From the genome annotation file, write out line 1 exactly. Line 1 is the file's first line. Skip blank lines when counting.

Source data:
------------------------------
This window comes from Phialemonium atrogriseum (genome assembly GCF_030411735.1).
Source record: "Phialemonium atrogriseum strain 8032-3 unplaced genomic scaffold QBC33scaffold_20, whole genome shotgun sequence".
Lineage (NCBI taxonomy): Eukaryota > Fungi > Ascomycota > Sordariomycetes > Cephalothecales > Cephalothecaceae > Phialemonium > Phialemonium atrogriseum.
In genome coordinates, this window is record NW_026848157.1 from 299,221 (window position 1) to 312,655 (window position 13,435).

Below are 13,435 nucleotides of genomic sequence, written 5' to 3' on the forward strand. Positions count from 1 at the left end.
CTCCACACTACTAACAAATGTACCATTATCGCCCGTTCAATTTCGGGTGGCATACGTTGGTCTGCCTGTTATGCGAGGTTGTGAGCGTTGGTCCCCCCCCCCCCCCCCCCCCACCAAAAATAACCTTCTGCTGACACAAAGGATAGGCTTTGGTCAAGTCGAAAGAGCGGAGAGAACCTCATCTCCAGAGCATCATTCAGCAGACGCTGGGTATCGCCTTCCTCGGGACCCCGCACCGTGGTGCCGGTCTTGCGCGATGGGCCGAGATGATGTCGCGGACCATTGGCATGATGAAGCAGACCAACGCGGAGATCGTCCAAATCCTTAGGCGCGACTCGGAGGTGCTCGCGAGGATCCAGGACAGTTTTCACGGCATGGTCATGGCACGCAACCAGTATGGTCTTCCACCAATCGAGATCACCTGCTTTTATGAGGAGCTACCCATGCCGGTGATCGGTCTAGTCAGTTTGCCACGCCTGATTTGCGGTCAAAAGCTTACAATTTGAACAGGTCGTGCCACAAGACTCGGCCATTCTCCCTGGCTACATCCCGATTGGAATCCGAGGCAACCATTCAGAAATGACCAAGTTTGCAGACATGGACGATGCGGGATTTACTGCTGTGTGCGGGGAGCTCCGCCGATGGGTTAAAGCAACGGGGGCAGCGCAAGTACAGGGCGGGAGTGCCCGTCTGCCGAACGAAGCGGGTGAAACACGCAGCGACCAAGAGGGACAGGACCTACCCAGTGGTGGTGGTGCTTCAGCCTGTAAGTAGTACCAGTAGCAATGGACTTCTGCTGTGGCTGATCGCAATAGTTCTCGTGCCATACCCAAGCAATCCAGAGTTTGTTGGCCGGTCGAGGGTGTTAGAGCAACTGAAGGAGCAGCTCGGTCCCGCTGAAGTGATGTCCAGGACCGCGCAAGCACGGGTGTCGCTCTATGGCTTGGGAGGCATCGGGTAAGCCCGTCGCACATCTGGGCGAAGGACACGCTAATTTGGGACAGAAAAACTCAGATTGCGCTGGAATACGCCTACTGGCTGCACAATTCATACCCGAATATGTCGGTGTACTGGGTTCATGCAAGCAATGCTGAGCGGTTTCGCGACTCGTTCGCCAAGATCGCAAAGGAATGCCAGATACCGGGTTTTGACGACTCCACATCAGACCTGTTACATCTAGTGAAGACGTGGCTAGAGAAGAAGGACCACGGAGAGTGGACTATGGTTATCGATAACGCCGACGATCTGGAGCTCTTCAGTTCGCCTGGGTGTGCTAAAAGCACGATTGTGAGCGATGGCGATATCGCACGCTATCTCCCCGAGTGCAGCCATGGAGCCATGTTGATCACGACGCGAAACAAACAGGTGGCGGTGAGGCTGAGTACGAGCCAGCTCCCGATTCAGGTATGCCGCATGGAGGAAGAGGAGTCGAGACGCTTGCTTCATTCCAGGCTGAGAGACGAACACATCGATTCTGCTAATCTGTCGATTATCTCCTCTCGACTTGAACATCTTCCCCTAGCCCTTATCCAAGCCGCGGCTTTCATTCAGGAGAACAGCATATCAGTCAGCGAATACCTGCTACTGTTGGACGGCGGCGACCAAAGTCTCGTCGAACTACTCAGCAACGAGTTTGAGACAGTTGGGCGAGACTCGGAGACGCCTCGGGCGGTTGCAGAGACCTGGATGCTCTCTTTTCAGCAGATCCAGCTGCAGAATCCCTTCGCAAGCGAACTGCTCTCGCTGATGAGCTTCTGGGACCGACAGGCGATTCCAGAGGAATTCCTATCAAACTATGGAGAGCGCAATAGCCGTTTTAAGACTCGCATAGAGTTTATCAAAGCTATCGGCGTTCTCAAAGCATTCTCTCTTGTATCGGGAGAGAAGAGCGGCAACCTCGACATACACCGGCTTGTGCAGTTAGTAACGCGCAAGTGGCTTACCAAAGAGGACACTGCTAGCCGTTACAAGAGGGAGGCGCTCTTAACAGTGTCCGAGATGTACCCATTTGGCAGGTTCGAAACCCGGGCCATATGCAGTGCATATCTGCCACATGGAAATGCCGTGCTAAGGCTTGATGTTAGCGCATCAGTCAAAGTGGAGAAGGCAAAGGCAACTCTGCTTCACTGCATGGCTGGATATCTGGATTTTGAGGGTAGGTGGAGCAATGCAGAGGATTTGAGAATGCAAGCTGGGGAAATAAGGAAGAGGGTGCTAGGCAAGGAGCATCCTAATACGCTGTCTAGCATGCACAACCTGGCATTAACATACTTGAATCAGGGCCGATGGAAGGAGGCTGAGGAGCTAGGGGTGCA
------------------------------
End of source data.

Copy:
This window comes from Phialemonium atrogriseum (genome assembly GCF_030411735.1).